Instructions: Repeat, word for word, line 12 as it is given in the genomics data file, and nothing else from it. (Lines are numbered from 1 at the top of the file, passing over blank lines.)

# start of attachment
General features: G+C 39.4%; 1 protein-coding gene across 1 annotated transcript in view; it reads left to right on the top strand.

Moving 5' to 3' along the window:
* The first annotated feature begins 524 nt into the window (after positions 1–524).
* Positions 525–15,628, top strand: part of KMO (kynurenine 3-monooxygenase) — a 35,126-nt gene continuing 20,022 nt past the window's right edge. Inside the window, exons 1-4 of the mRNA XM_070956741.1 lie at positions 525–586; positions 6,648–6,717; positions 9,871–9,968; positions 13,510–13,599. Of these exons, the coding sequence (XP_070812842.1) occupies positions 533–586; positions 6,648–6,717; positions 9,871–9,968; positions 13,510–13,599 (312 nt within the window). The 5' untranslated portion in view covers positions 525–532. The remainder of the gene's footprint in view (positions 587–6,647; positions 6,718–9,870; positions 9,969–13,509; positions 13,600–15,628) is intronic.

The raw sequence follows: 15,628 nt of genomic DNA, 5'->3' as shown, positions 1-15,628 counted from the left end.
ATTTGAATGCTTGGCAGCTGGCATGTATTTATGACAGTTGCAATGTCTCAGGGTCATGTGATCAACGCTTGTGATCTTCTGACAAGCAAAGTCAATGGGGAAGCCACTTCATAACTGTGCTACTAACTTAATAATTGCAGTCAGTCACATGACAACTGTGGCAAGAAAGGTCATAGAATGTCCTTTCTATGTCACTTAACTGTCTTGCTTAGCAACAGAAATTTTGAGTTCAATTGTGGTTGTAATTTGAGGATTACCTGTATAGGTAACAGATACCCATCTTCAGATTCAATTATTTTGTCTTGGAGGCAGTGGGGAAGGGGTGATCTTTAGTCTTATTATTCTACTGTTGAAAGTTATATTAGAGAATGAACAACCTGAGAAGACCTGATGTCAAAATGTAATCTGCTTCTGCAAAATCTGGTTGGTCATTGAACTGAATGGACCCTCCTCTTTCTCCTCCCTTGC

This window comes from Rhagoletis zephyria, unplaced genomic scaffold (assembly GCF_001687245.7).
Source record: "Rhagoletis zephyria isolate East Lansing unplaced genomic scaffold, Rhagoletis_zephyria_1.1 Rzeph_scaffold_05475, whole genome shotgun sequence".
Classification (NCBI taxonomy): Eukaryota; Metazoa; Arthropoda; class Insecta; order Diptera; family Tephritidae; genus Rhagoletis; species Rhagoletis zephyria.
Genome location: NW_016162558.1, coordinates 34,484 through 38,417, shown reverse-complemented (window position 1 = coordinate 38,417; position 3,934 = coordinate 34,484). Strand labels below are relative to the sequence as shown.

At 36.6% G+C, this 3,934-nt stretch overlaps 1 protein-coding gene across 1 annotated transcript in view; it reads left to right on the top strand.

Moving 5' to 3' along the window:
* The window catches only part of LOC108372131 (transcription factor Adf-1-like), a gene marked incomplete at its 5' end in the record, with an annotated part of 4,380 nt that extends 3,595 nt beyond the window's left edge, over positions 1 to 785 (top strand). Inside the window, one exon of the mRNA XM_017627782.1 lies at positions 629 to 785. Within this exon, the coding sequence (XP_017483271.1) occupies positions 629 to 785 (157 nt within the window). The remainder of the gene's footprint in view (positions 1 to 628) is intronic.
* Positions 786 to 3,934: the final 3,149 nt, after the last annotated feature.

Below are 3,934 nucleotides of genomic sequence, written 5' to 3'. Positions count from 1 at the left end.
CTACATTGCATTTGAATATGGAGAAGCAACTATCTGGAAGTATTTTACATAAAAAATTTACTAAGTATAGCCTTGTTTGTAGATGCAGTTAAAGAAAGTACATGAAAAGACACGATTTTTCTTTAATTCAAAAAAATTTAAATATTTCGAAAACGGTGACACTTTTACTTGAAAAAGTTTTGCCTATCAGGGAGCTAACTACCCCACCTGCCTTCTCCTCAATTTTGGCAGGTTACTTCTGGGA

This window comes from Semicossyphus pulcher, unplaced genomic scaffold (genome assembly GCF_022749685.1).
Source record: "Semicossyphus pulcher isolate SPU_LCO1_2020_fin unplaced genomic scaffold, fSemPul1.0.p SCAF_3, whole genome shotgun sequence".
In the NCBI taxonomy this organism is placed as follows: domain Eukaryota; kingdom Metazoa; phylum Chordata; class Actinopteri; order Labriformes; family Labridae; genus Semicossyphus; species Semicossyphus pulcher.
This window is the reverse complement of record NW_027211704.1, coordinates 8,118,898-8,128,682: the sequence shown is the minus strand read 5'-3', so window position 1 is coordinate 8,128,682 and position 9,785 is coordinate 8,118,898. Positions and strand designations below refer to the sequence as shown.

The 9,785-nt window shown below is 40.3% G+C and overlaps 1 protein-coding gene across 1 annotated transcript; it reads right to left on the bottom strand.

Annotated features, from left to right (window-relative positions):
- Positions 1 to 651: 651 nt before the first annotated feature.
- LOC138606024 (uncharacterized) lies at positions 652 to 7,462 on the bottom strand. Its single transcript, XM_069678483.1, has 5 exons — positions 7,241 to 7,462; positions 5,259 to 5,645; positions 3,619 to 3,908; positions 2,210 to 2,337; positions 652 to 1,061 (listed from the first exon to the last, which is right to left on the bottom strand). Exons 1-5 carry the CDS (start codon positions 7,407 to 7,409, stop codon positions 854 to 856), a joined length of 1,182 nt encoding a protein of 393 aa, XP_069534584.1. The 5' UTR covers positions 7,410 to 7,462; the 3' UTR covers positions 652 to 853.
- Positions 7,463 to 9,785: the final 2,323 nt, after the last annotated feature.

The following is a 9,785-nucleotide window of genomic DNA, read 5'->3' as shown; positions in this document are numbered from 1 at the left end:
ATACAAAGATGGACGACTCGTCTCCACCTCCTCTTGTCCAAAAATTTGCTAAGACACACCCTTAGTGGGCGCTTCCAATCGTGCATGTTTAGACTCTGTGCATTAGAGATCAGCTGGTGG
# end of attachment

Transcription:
Moving 5' to 3' along the window: